Book Review: I Mix What I Like: A Mixtape Manifesto by Jared Ball


Taken together, “I Mix What I Like’s” jewels represent a compelling assessment of the status not only of African America, but also of its colonial master.* – Dr. Brian Sims

Expecting there to be a sanctioned press from among the colonized that poses journalistic challenges to established power is simply irrational.” – Jared Ball

*This review originally appeared in HipHopDX and was written by Dr. Brian Sims of North Carolina A&T.

The Corporate King Memorial and The Burial of a Movement


The Dr. King Memorial and The Burial of a Movement

Jared A. Ball

Dr. King and the liberation movement he represents will again suffer a brutal blow this week when all are permanently entombed under the violent euphemism of “memorial.”  The dedication of this $120 million stone sculpture is to be a national tribute to a man whose entire body of work was designed to destroy the very structure that now claims to honor him.  It is no honor.  It is a burial.  The very entities against which the movement that produced King have struggled for centuries have now attached themselves to him as if to claim victory over, rather than along with, that man and that movement.  This memorial should be seen as the hostile, disingenuous aggression against Dr. King that it is and should continue to be a reminder of the absolute absence of sincere change in this society.

Deborah Atwater and Sandra Herndon have written about the meaning of memorials and museums saying, in part, that they serve the “nation-state” by communicating an “official culture” whose job, “through sponsorship,” is to “retain loyalty” and the “virtue of unity.”  Atwater and Herndon describe memorials as helping the state develop a “ collective American public memory” and a “shared sense of the past.”  Museums and memorials become “the spaces in which that [public] memory is interpreted.”  Perhaps most importantly is that memorials are said to also “give meaning to the present.”  But given the vicious re-imaging King suffered before his assassination, the vitriol he withstood from a nation determined to resist the change he represented, and given the post-assassination routine destruction of his advancing radical politics, it is simply not hard to determine just what this memorial intends to convey or the present meaning it intends to define.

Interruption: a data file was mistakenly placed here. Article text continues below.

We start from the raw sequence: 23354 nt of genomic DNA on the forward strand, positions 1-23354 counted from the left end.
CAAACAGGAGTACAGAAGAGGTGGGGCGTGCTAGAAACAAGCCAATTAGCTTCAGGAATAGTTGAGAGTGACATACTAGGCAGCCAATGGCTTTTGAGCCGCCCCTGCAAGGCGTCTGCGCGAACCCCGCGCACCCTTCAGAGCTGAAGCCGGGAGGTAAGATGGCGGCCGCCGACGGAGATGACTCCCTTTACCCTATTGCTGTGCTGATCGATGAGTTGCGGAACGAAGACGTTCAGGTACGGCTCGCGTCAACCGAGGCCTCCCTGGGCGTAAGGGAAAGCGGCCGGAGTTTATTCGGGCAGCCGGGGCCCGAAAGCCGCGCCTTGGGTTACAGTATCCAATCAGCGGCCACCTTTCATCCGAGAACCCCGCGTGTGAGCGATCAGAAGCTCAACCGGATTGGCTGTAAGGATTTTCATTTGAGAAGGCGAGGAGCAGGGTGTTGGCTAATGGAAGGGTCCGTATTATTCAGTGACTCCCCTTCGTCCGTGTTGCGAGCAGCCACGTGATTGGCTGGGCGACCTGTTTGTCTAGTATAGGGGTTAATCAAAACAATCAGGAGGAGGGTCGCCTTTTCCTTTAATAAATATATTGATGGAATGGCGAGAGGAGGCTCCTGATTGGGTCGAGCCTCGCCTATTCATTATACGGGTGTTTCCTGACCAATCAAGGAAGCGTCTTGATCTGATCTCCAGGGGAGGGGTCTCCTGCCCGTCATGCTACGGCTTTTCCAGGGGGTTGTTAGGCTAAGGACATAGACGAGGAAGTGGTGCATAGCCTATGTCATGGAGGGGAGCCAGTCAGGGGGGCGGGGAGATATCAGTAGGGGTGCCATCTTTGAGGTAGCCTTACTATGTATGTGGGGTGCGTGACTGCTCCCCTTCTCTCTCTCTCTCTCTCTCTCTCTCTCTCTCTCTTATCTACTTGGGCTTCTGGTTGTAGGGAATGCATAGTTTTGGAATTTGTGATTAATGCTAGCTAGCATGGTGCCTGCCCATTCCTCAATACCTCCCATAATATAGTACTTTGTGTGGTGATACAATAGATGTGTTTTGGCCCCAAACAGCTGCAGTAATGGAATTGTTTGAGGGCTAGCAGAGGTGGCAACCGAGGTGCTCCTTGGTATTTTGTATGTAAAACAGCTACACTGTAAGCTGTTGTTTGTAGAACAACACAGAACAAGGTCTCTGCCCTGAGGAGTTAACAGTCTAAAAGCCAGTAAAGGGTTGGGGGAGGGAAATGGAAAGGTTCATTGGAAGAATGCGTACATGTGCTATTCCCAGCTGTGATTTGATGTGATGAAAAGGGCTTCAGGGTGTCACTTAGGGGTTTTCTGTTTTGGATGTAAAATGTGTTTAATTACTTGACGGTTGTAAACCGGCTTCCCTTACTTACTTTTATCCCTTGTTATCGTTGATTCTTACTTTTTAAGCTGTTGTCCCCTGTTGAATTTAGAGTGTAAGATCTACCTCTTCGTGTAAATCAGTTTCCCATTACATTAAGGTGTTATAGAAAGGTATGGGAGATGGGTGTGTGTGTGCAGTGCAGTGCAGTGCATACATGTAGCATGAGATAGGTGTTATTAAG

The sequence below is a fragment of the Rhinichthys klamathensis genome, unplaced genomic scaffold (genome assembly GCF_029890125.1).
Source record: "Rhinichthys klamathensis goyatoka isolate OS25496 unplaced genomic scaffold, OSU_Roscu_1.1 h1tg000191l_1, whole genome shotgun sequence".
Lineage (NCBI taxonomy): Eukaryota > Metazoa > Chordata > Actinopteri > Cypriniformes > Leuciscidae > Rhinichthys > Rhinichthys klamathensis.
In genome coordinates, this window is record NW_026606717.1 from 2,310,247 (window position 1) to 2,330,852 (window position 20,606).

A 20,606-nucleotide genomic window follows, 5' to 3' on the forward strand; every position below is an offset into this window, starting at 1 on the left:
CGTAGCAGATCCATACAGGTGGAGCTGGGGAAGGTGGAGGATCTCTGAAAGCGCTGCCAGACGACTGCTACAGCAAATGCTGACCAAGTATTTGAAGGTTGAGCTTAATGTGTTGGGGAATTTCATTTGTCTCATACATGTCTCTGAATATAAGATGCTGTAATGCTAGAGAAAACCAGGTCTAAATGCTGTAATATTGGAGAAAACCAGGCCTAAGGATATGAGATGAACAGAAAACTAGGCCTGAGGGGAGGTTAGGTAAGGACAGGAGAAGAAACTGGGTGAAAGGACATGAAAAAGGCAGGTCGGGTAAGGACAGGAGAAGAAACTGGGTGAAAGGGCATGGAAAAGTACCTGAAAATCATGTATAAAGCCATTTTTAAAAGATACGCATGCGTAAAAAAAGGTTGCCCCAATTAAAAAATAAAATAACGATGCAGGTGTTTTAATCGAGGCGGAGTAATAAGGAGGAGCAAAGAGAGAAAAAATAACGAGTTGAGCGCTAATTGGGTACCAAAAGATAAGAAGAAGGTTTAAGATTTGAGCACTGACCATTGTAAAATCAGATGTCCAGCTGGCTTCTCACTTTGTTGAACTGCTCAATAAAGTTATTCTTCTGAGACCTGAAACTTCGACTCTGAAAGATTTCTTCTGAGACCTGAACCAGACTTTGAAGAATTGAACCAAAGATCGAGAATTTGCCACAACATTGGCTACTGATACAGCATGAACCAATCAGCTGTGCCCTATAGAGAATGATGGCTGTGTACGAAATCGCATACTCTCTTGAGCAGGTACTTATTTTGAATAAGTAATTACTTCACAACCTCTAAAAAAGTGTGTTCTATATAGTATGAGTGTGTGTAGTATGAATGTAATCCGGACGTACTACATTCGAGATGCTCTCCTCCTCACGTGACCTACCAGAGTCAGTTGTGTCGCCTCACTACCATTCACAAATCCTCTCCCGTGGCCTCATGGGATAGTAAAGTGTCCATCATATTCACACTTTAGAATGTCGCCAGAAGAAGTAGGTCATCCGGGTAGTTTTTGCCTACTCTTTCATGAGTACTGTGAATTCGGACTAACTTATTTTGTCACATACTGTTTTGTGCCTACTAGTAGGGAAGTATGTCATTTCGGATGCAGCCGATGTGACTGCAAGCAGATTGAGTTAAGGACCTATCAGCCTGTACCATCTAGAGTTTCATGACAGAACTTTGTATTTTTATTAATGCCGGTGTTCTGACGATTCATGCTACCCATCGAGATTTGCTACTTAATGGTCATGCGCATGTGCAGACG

The collective which has formed to create the memorial seems to be a marriage of the exact forces King spoke most aggressively against; White liberals, corporations and the Black petite-bourgeoisie.  The “leadership” team consists of Andrew Young and two current and former executives from General Motors.  Their support leadership group consists of people like, Russell Simmons,  J.C. Watts and Earl Graves, but of course Tommy Hilfiger, football team owner Daniel Snyder and NBA commissioner David Stern.  But better still is the “major contributor” list which consists of such leaders in the march toward peace and equality like defense contractor Boeing and the media empire Viacom.  Certainly Disney and Coca-Cola have, when not producing drawn racism or supporting the assassination of laborers, been among the brightest beacons of freedom.  Of course, there are others like JP Morgan, Murdoch’s Direct TV, Exxon, Target and Wal Mart – other bastions of workers’ rights and liberty.  All have come together to assure that King be forever separated from himself; from his anti-capitalist, anti-imperialist and anti-patient work for a genuine revolution.

It is fitting that this memorial is placed so as to sit “along the axis of the Jefferson and Lincoln memorials” permanently fixed between two of this nation’s greatest representatives of enslavement and anti-Blackness.  It is fitting that this memorial is being established by the very segments of this society King worked strongest against and to which he offered his most biting criticism.  And it is fitting that this memorial be established at a time when King’s words and deeds are least known or followed, while a Black president presides over the falling conditions of Black Americans and the falling bombs over African homes.  And it is fitting that the dedication of the memorial will come 48 years after his most famous speech and 44 years after he would call his dream a “nightmare.”

For when we see the dedication ceremony and as we look upon the sculpture itself what we will see is not a true dedication to a great man, instead we will be witnessing the funeral and headstone of a movement.

Mass Media and African Sovereignty


Mass Media and African Sovereignty